Is Andrew Scheer the antidote to Trudeau’s poisonous personality?

Perhaps it’s time to return to our roots, and make politics in Canada boring again. And what better candidate can accomplish this than CPC leader Andrew Scheer.

Roberto Wakerell-Cruz Montreal QC

Election season is right around the corner, and Canadians are going to have to make an important decision.

With their vote, they will back the person they believe best represents their views, and who they believe will serve the nation best.

As of now, it appears to be a two-horse race, with current PM Justin Trudeau and CPC Leader Andrew Scheer neck and neck with one another in the polls, each of them are doing their best to pull away as the race inches closer to the October finish line. Though Scheer is currently ahead by a decent chunk, there is still plenty of time for Canadians to make up their minds.

One of the major shifts in political discourse happened in 1960, when John F. Kennedy and Richard Nixon participated in the world’s first televised presidential debate.

A sweaty, blotchy Richard Nixon faced off against a young, tanned and healthy JFK in the debate that changed the world.

TV viewers thought Kennedy won the debate easily. Radio listeners mostly called it a draw, but there weren’t nearly as many of them.

Since that debate, public persona became just as important as policy. Cult of Personality-type figures continued to pop up, with a strong personality being a major advantage for politicians during campaign season.

Our neighbours to the south are dealing with back-to-back larger-than-life politicians, with eight media-heavy years of Obama being followed by billionaire businessman and longtime TV persona Donald Trump’s presidency. And Trump is a man who has utilized media like no other President before him, especially on Twitter

The theatrics of American Politics had been avoided entirely by nearly every Prime Minister whose last name wasn’t Trudeau. “Exciting” isn’t exactly the word one would use to describe Stephen Harper, Paul Martin, or Brian Mulroney. Besides PM Jean Chretien, who had some pizzazz to him, Canadian Prime Ministers tended to be on the boring side, and as we’re learning now, that was a good thing.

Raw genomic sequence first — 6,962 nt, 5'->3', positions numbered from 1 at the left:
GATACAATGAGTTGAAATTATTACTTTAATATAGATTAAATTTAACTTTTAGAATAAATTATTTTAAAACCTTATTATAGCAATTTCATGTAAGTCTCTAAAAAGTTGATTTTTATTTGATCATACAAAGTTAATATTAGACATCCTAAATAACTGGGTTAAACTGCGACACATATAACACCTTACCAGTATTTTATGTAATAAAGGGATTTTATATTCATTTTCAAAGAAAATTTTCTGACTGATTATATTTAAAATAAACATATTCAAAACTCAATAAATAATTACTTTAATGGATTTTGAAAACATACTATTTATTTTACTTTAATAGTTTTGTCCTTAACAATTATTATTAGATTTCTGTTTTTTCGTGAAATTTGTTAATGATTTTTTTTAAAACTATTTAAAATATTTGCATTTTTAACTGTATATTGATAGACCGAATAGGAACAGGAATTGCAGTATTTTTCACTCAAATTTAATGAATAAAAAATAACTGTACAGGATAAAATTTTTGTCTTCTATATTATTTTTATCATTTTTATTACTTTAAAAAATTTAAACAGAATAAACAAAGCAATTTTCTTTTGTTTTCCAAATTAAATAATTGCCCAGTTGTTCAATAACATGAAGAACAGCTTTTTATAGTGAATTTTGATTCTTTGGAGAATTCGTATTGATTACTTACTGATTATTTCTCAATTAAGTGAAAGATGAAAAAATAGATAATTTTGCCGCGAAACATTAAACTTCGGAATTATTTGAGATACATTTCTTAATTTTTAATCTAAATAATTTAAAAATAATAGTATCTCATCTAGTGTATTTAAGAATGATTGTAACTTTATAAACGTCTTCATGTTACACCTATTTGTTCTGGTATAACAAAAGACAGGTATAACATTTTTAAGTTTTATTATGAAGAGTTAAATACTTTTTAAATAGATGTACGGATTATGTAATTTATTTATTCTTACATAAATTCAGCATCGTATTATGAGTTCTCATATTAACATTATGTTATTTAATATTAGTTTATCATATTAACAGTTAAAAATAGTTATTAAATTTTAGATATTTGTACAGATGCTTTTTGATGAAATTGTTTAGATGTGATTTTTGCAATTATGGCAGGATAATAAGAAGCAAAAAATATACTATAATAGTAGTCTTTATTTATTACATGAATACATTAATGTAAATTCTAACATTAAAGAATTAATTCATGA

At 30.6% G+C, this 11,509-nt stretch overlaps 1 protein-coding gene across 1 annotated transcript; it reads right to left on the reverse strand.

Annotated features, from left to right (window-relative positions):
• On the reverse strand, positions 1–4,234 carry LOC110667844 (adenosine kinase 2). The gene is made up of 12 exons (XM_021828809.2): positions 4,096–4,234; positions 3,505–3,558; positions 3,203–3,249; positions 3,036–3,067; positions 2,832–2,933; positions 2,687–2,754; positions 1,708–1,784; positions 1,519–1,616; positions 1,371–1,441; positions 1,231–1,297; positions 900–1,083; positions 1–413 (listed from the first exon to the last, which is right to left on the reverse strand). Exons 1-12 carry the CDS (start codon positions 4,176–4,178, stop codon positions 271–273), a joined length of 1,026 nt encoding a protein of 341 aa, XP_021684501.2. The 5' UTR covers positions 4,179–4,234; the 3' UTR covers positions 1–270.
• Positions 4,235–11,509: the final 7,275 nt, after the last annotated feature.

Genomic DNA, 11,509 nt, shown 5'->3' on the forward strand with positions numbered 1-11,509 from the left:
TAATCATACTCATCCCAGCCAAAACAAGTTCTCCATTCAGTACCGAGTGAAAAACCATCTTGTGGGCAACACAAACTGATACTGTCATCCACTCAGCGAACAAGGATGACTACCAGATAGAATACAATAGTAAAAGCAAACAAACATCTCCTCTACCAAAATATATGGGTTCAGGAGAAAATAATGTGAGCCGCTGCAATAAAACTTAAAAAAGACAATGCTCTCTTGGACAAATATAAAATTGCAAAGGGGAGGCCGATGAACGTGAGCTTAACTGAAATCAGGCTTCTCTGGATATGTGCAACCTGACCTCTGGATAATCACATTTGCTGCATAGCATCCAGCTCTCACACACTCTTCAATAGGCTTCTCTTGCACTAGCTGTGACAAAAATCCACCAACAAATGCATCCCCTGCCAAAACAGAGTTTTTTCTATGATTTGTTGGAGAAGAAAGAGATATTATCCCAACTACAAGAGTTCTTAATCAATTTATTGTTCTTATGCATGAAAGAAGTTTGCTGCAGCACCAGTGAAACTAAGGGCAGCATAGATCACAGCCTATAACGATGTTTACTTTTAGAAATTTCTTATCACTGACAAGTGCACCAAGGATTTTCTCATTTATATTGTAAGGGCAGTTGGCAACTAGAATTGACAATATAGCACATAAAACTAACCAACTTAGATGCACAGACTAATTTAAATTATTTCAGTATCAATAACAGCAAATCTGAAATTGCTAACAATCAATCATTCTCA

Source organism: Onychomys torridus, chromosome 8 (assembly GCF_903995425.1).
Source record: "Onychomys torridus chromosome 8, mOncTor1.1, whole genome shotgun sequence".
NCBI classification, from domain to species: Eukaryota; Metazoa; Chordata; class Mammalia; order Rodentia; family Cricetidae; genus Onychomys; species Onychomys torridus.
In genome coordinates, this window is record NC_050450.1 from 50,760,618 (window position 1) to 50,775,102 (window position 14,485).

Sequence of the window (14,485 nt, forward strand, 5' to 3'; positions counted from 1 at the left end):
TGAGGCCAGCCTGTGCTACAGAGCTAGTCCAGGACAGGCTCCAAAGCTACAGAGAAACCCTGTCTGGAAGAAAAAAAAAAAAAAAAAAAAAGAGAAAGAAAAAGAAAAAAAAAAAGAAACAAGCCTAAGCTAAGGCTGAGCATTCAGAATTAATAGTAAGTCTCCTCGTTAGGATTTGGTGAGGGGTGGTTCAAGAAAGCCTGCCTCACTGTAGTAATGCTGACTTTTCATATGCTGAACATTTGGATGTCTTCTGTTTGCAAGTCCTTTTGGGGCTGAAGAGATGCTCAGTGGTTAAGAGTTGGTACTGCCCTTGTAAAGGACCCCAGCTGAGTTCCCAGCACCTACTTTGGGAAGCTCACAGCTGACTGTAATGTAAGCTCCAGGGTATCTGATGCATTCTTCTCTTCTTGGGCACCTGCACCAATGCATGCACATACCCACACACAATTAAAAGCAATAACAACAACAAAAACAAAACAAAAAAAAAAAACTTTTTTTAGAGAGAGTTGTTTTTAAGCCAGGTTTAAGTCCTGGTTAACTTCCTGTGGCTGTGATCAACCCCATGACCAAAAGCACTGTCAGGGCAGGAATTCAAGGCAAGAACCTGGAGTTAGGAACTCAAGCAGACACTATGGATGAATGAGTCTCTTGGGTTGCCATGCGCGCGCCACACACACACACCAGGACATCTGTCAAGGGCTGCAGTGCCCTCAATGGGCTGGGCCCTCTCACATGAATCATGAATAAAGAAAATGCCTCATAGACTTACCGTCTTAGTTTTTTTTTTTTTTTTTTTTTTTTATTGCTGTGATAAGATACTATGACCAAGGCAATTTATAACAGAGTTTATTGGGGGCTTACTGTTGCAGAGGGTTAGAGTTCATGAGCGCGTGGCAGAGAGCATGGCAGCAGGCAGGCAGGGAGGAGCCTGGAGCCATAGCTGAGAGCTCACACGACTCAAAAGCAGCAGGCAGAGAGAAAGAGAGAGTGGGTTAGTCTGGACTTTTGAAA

Our current young, hip prime minister has a strong persona, branding himself as the social justice prime minister. He’s tall, handsome, and he’s not afraid to virtue signal.

During Trudeau’s time in office, Canadians have watched his personality unfold. Trudeau tried being an honest, transparent PM, yet ended up being one who pulls the strings to help out his rich friends, while unapologetically pandering to his far-left base.

Perhaps it’s time to return to our roots, and make politics in Canada boring again. And what better candidate can accomplish this than CPC leader Andrew Scheer? Scheer, the father of five from Saskatchewan, may be the perfect antidote to Trudeau’s poisonous personality.

Andrew Scheer is milquetoast.

His policies are uninspired. For many on the right, he’s not conservative enough. Mainstream media outlets are encouraging the Liberal Party’s idea that Scheer is aligned with far-right ethno-nationalists like Faith Goldy.

The fact of the matter is, Andrew Scheer is not an “alt-right adjacent.”

He is an incredibly tamed conservative, and his political existence is not a threat to anyone.

The Conservative Party had a candidate run for its leadership who was far from boring in Maxime Bernier. Scheer narrowly beat out Bernier, who has since gone on to start the People’s Party of Canada.

Bernier represented a lot of what Scheer did not in terms of personality. He was slick, charming, had bold policies that were not typical for a Canadian politician, and although he came very close to winning, Canadian conservatives opted for the more subdued candidate.

It feels like our nation’s collective heart rate has skyrocketed, and perhaps the best solution for such a problem is to elect someone who can slow the pulse of the nation down.

Canada voted for someone who claimed transparency would be a cornerstone of their government. With that promise being long broken, we now look towards the future.

We tried a young and hip politician. It hasn’t worked out well. It’s time to switch out from young and hip, and try out young and square.

What do you think? Let us know in the comments below.


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